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Scientists Say N. Korea's Nuclear Test Site Likely Collapsed

FILE - In this Sept. 3, 2017, file photo, Earthquake and Volcano of the Korea Monitoring Division Director Ryoo Yong-gyu speaks to the media about North Korea's artificial earthquake with a map of the Korean peninsular in Seoul, South Korea. (AP Photo/Lee Jin-man, File)
Scientists Say Mountain Above N. Korea's Nuclear Test Site 'Likely Collapsed'
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Chinese researchers say the mountain above North Korea’s main nuclear test site has likely collapsed. If so, the collapse would make the test site unsafe for future testing, and the area would need to be examined for any leaking radiation.

Scientists at the University of Science and Technology of China carried out the research. Their findings may give new meaning to North Korean President Kim Jong Un’s recent announcement. He said this month that his country was ending its nuclear testing program ahead of planned meetings with the leaders of South Korea and the United States.

The results also support findings of an earlier study by a group of Chinese researchers. That report was published in March by the journal Geophysical Research Letters.

The latest study has also been accepted for publication by Geophysical Research Letters.

What could have happened?

The data in the most recent Chinese study was collected following the most powerful of North Korea’s six nuclear device tests, on September 3. That test was at least 10 times stronger than anything the country had tested before. Scientists say the explosion may have helped cause four earthquakes in the following weeks. Earthquakes do not naturally happen in the area around the test site.

The report by University of Science and Technology researchers said the first of those earthquakes was “an onsite collapse toward the nuclear test center.” They urged officials to continue to watch for leaks of radioactive material.

Special concern to China

North Korea’s nuclear tests are of special concern to China; the test site is less than 100 kilometers from the China-North Korea border.

North Korean nuclear tests have caused seismic events in Chinese border towns and cities. The explosions have led to evacuations of schools and offices, and fears of wind-carried radiation.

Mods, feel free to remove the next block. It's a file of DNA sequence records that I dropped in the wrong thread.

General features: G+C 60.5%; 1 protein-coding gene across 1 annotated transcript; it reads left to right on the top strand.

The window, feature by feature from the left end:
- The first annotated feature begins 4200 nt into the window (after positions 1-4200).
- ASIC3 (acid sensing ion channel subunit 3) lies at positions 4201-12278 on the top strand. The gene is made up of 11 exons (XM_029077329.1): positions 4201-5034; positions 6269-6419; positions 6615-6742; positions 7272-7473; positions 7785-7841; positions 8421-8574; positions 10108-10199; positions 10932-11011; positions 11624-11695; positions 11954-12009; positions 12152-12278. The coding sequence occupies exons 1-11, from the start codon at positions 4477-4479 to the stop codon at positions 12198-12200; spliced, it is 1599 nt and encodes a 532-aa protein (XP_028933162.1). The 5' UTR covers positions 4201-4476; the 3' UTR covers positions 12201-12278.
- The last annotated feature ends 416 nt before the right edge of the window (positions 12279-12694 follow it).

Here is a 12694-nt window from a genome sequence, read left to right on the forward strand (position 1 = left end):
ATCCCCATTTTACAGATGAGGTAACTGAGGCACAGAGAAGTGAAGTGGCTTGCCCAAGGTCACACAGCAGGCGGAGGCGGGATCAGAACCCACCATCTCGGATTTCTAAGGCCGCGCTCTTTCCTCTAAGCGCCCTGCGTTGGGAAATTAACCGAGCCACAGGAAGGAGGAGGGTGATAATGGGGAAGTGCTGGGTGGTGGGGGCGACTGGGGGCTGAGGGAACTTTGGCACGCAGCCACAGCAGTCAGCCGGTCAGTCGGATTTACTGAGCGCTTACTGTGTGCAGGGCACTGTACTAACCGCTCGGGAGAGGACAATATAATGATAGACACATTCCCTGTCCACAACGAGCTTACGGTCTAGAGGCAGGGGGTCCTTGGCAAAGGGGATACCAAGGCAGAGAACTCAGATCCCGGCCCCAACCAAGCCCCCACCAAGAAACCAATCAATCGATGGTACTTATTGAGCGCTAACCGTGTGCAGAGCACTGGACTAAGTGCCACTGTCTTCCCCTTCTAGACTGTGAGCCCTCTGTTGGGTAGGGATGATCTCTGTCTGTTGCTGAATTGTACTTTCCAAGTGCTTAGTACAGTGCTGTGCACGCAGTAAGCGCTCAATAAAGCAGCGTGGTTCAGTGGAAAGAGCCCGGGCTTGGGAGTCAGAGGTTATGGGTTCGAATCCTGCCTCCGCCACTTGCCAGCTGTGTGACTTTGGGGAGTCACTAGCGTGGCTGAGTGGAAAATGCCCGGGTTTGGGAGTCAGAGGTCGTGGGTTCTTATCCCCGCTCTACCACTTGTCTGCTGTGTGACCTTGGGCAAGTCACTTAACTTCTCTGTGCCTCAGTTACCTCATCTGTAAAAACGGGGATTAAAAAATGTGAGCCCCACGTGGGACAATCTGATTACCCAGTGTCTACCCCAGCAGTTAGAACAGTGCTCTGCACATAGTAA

Chinese officials have said they have not measured any radiation risk from recent samples collected along the China-North Korea border.

Relations between China and North Korea have been worsening. Last month, North Korean President Kim Jong Un made a visit to Beijing, after Chinese officials put United Nations economic sanctions against the North in place. The sanctions reduced trade between the two countries by as much as 90 percent.

On Saturday, North Korea announced it would close its nuclear testing site and suspend nuclear and intercontinental ballistic missile tests. U.S. President Donald Trump called the moves “big progress.”

However, the North did not say whether it would give up its nuclear weapons or limit its production of missiles and their related parts.

I’m Jonathan Evans.

The Associated Press reported this story. Ashley Thompson adapted it for Learning English. Kelly Jean Kelly was the editor.


Words in This Story

journal - n. a magazine that reports on things of special interest to a particular group of people

leak - v. to let something (such as a liquid or gas) in or out through a hole in a surface

onsite - adv. at the place where a business or activity happens

seismic - adj. of, relating to, or caused by an earthquake

sample - n. a small amount of something that gives you information about the thing it was taken from

sanctions - n. an action that is taken or an order that is given to force a country to obey international laws by limiting or stopping trade with that country, by not allowing economic aid for that country, etc. — usually plural